In order to make interesting photographs, two things are necessary. The first is that you need to have a point of view: observations that are out of the ordinary, an identification of a noteworthy subject or an insightful engagement with your subject. The second is that you need to be able to express what you observe in a visual form. Often I hear photographers who are just starting out explain with words what they should be showing in their pictures. This indicates that they have yet to master how photographs communicate.

All images speak through light, color and the arrangement of forms, and photographs are no exception. A painter's problem is to create meaning and order starting with a blank canvas. Photographers generally face a different kind of problem. We need to find meaning and order within a world which already exists.

If you want to better understand how to communicate through your photographs, I suggest that you begin by reading and internalizing the ideas in a book by John Szarkowski, The Photographer’s Eye.  Szarkowski’s thesis is that every form of expression has its own set of problems to be solved in order to communicate effectively through that medium.

Garry Winogrand

For the photographer – where do I stand? when do I press the shutter? how do I arrange the subject within the viewfinder? – are questions answered every time a photograph is taken. These answers form a grammar of photography. As we answer with greater specificity, our images say more. A photograph tells a story because the photographer stood here rather than there, pressed the shutter at this particular moment, or focused on the telling detail which symbolizes what cannot be shown within the frame. 

Garry Winogrand, from The Nature of Photographs

Roger Fenton, from The Photographer's Eye

Second, learn about the principles of composition.  Any primer on visual literacy will be useful, but avoid adhering to rules. Learn general principles, but don't apply them rigidly. Your sense of composition is an extension of the way you see and will develop over time. It need not be the same as anyone else's.

Third, read Stephen Shore’s The Nature of Photographs. The Nature of Photographs identifies some of the same problems-to-be-solved as The Photographer’s Eye. Shore’s approach emphasizes the viewer’s interaction with the photograph after it is made while Szarkowski stresses the photographer’s decisions in making the image. Of course, one approach feeds off the other. One of Shore's key points is that the time we spend looking at photographs – becoming aware of what we notice and experience while looking  – eventually effects what we see and how we shoot.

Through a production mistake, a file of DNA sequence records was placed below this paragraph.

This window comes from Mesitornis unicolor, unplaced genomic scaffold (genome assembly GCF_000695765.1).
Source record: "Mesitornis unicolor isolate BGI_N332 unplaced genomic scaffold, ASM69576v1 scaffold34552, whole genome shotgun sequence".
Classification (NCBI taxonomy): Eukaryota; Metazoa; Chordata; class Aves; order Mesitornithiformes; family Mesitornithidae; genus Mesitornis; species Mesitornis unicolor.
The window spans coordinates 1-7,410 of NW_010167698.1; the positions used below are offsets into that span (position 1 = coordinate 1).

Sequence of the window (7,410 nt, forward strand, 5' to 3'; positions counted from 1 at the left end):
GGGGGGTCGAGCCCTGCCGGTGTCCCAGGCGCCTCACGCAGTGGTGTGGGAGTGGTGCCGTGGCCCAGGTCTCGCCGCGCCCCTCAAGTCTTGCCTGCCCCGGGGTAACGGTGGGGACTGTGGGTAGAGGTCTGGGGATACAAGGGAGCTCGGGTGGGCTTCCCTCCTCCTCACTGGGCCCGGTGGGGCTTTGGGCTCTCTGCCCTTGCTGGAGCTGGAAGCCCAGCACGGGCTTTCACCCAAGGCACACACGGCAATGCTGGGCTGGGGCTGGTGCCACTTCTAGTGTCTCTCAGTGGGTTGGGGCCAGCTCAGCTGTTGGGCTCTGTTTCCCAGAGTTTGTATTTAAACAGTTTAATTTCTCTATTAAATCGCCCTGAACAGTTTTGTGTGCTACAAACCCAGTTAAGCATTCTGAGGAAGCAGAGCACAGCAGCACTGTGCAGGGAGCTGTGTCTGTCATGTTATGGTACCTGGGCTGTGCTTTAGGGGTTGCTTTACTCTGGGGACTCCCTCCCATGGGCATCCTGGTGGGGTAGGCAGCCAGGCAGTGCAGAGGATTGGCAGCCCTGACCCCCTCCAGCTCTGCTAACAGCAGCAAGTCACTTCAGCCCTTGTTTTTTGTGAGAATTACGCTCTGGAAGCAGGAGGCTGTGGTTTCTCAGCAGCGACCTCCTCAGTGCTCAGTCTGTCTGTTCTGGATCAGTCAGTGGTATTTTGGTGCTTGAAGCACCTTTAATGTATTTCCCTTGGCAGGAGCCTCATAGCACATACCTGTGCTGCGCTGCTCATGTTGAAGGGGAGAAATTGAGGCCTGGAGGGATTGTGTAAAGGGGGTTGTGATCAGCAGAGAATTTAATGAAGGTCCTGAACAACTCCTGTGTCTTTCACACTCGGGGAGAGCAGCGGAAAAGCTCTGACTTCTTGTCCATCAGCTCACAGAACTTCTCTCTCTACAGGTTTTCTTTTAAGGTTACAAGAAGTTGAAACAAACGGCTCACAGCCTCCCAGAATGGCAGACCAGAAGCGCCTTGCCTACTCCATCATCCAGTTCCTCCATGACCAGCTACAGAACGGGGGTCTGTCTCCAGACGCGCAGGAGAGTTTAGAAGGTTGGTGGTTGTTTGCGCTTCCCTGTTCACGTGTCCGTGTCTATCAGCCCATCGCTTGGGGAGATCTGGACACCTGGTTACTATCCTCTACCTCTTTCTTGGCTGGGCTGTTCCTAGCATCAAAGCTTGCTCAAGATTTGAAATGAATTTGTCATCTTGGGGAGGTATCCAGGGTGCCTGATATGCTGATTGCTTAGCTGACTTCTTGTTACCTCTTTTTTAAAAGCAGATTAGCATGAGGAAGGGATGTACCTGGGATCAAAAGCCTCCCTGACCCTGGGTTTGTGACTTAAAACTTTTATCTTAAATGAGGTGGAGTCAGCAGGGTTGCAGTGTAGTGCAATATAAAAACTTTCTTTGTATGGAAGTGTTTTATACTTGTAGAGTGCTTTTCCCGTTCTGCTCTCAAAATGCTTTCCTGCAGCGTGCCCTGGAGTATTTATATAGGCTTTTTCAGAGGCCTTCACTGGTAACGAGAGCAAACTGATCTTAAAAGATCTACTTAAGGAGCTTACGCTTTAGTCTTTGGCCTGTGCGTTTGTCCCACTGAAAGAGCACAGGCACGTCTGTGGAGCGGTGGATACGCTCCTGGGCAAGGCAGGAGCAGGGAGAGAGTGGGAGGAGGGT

Thomas Annan, from The Nature of Photographs

Photographs reproduce a three dimensional world in a two dimensional form. The transformation of space is an often overlooked aspect of the grammar of photography. In The Nature of Photographs, Shore gives a very nuanced description about how space in a photograph is perceived. Through the examples in The Nature of Photographs, you will begin to see how he sees, and that very likely will change what you see when you look at your own photographs. 

Shore's style of writing is elegant but sparse, often pointing the reader in a direction and then offering a series of images to expand upon the idea rather than offering a verbal explanation. Like The Photographer's Eye, The Nature of Photographs is the type of book that bears reading more than once to fully absorb its contents. 

William Eggleston, from The Nature of Photographs

In terms of continuing one's education as a photographer beyond learning technique, one needs to learn to see within a photographic framework. In developing our personal point of view, it helps to first be aware of the problems and possibilities as outlined by others. Eventually, we all come to see in our own way. Engagement with the ideas in Photographer's Eye and The Nature of Photographs is a good first step towards that goal.